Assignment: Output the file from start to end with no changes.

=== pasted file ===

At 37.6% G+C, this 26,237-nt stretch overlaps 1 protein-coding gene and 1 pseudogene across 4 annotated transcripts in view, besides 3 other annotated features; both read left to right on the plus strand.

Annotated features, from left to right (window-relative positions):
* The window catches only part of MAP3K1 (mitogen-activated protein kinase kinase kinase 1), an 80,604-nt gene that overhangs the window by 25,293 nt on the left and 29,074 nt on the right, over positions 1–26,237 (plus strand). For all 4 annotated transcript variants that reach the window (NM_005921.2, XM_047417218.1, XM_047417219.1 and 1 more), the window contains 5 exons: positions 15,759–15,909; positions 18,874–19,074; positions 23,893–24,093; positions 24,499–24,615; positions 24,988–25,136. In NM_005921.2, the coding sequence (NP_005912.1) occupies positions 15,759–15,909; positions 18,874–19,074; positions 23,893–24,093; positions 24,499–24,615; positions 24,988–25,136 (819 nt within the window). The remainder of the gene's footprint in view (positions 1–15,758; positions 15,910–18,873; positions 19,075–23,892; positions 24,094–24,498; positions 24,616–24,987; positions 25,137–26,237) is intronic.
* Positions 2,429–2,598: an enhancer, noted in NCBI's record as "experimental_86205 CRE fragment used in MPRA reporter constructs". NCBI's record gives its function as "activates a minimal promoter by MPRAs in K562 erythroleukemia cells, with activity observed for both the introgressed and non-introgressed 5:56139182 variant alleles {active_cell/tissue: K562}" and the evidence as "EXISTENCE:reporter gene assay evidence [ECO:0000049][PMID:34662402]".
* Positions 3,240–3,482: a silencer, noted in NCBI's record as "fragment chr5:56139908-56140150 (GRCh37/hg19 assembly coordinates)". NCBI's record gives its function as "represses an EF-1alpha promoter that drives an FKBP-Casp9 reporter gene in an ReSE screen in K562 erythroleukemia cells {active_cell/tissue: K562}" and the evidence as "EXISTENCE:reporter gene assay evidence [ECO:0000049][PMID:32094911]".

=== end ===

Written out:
At 37.6% G+C, this 26,237-nt stretch overlaps 1 protein-coding gene and 1 pseudogene across 4 annotated transcripts in view, besides 3 other annotated features; both read left to right on the plus strand.

Annotated features, from left to right (window-relative positions):
* The window catches only part of MAP3K1 (mitogen-activated protein kinase kinase kinase 1), an 80,604-nt gene that overhangs the window by 25,293 nt on the left and 29,074 nt on the right, over positions 1–26,237 (plus strand). For all 4 annotated transcript variants that reach the window (NM_005921.2, XM_047417218.1, XM_047417219.1 and 1 more), the window contains 5 exons: positions 15,759–15,909; positions 18,874–19,074; positions 23,893–24,093; positions 24,499–24,615; positions 24,988–25,136. In NM_005921.2, the coding sequence (NP_005912.1) occupies positions 15,759–15,909; positions 18,874–19,074; positions 23,893–24,093; positions 24,499–24,615; positions 24,988–25,136 (819 nt within the window). The remainder of the gene's footprint in view (positions 1–15,758; positions 15,910–18,873; positions 19,075–23,892; positions 24,094–24,498; positions 24,616–24,987; positions 25,137–26,237) is intronic.
* Positions 2,429–2,598: an enhancer, noted in NCBI's record as "experimental_86205 CRE fragment used in MPRA reporter constructs". NCBI's record gives its function as "activates a minimal promoter by MPRAs in K562 erythroleukemia cells, with activity observed for both the introgressed and non-introgressed 5:56139182 variant alleles {active_cell/tissue: K562}" and the evidence as "EXISTENCE:reporter gene assay evidence [ECO:0000049][PMID:34662402]".
* Positions 3,240–3,482: a silencer, noted in NCBI's record as "fragment chr5:56139908-56140150 (GRCh37/hg19 assembly coordinates)". NCBI's record gives its function as "represses an EF-1alpha promoter that drives an FKBP-Casp9 reporter gene in an ReSE screen in K562 erythroleukemia cells {active_cell/tissue: K562}" and the evidence as "EXISTENCE:reporter gene assay evidence [ECO:0000049][PMID:32094911]".